River linking: Good in logic, bad in science

River linking, Krishna, Ganga, Godavari, Cauvery, Nitin Gadkari, Climate change
A view of river Godavari.

Nitin Gadkari's tweet about how the newly-elected NDA government's priority is to link rivers Krishna and Godavari and bring the surplus to the historically water deficit state of Tamil Nadu strengthened the ever-present hum about river interlinking in the state.

While the feasibility reports prepared by the National Water Development Agency (NWDA) for interlinking of Mahanadi-Godavari-Krishna-Pennar-Palar-Cauvery-Vaigai-Gundar rivers assure 214 tmcft of water, a research paper published in 2016, based on work conducted by IIT Madras and IIT Bombay, concluded that the river basins in question have been receiving decreased rainfall over the years. It is to be noted that the dataset which was used to conclude this is spread over 103 years (from 1901 to 2004) and a spatial spread of 1,384 Indian Meteorological Department weather stations across India.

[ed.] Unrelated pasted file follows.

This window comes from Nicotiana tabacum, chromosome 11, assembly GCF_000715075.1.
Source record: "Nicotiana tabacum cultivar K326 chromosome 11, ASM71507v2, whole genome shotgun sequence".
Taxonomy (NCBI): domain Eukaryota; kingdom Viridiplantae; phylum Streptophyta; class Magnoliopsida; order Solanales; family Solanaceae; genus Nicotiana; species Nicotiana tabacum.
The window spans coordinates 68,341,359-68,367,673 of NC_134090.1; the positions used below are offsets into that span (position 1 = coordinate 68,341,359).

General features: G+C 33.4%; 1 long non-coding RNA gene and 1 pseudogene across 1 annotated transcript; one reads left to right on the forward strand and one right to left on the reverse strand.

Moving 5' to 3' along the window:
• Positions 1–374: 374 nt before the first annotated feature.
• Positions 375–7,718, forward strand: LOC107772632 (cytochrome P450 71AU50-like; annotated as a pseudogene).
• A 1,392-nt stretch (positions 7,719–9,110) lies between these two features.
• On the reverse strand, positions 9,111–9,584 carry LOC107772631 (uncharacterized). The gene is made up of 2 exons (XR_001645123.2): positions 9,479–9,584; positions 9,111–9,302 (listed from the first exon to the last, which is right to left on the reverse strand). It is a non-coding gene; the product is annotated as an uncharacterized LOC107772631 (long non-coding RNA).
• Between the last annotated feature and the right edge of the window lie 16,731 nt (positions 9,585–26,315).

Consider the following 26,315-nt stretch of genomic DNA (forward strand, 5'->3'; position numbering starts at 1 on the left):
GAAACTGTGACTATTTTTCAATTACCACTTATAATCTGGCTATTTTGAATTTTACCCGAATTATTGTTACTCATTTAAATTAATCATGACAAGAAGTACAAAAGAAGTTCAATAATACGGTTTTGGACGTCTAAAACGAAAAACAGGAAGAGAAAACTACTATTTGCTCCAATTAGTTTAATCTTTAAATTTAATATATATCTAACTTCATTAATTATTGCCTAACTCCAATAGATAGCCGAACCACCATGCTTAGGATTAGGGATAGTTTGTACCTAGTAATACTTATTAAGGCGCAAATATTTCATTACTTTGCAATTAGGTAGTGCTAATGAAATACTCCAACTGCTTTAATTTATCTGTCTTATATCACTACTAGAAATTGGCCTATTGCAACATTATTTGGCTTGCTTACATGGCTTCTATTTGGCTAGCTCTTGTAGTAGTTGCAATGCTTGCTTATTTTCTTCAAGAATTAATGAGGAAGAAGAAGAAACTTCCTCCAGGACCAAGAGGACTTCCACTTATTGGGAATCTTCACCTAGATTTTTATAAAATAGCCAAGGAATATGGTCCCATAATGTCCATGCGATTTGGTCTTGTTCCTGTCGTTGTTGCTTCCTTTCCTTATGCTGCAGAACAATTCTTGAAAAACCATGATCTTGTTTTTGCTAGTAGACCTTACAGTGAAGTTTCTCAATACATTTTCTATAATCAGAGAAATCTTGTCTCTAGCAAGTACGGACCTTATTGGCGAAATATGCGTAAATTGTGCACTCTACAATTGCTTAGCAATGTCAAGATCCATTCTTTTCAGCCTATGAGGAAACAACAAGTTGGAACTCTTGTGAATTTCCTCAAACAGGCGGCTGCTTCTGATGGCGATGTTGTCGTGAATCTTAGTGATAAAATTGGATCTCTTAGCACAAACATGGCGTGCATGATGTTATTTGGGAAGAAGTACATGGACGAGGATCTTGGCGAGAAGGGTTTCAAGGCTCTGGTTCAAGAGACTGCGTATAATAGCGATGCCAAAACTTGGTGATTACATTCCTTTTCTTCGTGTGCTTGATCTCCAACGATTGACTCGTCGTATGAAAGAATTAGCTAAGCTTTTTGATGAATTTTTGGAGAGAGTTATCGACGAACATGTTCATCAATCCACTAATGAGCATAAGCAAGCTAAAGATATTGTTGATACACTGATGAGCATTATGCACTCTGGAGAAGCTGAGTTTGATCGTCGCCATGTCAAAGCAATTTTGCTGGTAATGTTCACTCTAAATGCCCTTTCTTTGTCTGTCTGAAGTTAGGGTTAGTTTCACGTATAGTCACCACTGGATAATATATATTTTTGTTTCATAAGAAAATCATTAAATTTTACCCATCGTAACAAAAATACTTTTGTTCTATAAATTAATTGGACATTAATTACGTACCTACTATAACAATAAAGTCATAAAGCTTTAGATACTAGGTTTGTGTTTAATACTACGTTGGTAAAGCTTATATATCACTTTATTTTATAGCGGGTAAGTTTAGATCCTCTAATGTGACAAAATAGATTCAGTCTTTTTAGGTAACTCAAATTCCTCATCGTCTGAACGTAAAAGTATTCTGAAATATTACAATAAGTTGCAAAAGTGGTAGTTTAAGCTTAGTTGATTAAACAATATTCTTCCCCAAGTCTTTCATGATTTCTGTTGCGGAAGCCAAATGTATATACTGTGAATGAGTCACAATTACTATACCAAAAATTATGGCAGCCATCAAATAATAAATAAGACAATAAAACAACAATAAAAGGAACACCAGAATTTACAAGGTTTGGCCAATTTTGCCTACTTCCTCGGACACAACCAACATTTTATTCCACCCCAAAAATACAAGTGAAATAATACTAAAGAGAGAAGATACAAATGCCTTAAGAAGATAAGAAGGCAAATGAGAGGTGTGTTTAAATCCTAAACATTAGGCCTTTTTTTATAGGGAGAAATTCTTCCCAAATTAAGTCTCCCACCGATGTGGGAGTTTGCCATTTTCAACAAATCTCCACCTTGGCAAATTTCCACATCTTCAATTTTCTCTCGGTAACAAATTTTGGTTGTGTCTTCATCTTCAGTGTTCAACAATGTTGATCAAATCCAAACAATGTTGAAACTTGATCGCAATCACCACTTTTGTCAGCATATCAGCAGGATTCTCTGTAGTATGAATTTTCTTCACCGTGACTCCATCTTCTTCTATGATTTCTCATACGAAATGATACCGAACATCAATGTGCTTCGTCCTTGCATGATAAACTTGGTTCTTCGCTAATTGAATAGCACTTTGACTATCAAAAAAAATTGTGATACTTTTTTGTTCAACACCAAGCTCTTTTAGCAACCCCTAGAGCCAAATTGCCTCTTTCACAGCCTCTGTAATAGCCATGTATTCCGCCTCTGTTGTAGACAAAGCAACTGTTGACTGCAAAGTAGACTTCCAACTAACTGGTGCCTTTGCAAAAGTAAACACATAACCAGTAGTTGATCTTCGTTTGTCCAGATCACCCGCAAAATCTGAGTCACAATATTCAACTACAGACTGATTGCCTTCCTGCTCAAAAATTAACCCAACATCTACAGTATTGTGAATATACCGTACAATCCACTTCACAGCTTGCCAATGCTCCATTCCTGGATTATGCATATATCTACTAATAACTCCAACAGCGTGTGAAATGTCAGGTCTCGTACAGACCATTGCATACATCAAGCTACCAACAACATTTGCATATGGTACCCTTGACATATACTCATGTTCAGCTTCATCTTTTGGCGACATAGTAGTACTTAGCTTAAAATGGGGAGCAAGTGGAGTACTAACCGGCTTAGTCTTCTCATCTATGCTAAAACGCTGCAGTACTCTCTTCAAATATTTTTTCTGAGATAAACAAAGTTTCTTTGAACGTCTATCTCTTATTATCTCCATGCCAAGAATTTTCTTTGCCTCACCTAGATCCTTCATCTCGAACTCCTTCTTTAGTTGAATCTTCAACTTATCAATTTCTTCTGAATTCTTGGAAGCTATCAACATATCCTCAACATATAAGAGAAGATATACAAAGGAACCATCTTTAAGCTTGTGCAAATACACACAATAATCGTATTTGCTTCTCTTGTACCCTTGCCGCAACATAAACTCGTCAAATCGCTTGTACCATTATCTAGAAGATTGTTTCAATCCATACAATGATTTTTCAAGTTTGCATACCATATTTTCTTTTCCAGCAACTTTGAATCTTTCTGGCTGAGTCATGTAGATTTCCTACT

The idea to link peninsular rivers dates back to the late 19th century, when the acclaimed British-era engineer Arthur Cotton drew up plans to connect them, with the motive to improve inland navigation. After Independence, buoyed by Mao’s persistence to tame rivers in China and examples from the Soviet Union and the United States, the concept of flood management in the Indian subcontinent led to the idea of linking river basins to transfer the surplus water.

The National Water Grid proposed by KL Rao was based on the principle that the Ganga and Brahmaputra basins are water surplus, while peninsular and southern India are water deficit. It is this thought that led to the formation of the National Water Development Agency in 1982 under the Ministry of Water Resources during Indira Gandhi's tenure to study the feasibility of linking rivers.

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